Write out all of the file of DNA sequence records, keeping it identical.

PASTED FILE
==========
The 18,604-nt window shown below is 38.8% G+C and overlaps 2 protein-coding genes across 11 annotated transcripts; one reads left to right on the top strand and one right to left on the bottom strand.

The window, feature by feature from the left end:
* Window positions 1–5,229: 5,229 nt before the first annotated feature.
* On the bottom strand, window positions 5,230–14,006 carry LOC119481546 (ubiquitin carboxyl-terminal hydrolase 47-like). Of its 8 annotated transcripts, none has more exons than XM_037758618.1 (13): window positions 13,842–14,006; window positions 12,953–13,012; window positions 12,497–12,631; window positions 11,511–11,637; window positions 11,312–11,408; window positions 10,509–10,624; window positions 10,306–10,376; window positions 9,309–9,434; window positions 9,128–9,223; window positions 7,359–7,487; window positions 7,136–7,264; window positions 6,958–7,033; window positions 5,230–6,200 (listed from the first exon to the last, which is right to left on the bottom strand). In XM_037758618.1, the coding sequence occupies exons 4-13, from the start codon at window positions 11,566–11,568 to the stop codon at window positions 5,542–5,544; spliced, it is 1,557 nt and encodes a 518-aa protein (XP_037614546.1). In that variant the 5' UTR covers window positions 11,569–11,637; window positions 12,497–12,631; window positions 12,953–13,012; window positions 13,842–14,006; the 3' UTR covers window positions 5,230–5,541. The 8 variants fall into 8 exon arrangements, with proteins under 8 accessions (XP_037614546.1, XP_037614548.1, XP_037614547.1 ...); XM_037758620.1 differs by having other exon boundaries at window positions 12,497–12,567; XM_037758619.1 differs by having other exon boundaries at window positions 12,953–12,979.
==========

The 18,604-nt window shown below is 38.8% G+C and overlaps 2 protein-coding genes across 11 annotated transcripts; one reads left to right on the top strand and one right to left on the bottom strand.

The window, feature by feature from the left end:
* Window positions 1–5,229: 5,229 nt before the first annotated feature.
* On the bottom strand, window positions 5,230–14,006 carry LOC119481546 (ubiquitin carboxyl-terminal hydrolase 47-like). Of its 8 annotated transcripts, none has more exons than XM_037758618.1 (13): window positions 13,842–14,006; window positions 12,953–13,012; window positions 12,497–12,631; window positions 11,511–11,637; window positions 11,312–11,408; window positions 10,509–10,624; window positions 10,306–10,376; window positions 9,309–9,434; window positions 9,128–9,223; window positions 7,359–7,487; window positions 7,136–7,264; window positions 6,958–7,033; window positions 5,230–6,200 (listed from the first exon to the last, which is right to left on the bottom strand). In XM_037758618.1, the coding sequence occupies exons 4-13, from the start codon at window positions 11,566–11,568 to the stop codon at window positions 5,542–5,544; spliced, it is 1,557 nt and encodes a 518-aa protein (XP_037614546.1). In that variant the 5' UTR covers window positions 11,569–11,637; window positions 12,497–12,631; window positions 12,953–13,012; window positions 13,842–14,006; the 3' UTR covers window positions 5,230–5,541. The 8 variants fall into 8 exon arrangements, with proteins under 8 accessions (XP_037614546.1, XP_037614548.1, XP_037614547.1 ...); XM_037758620.1 differs by having other exon boundaries at window positions 12,497–12,567; XM_037758619.1 differs by having other exon boundaries at window positions 12,953–12,979.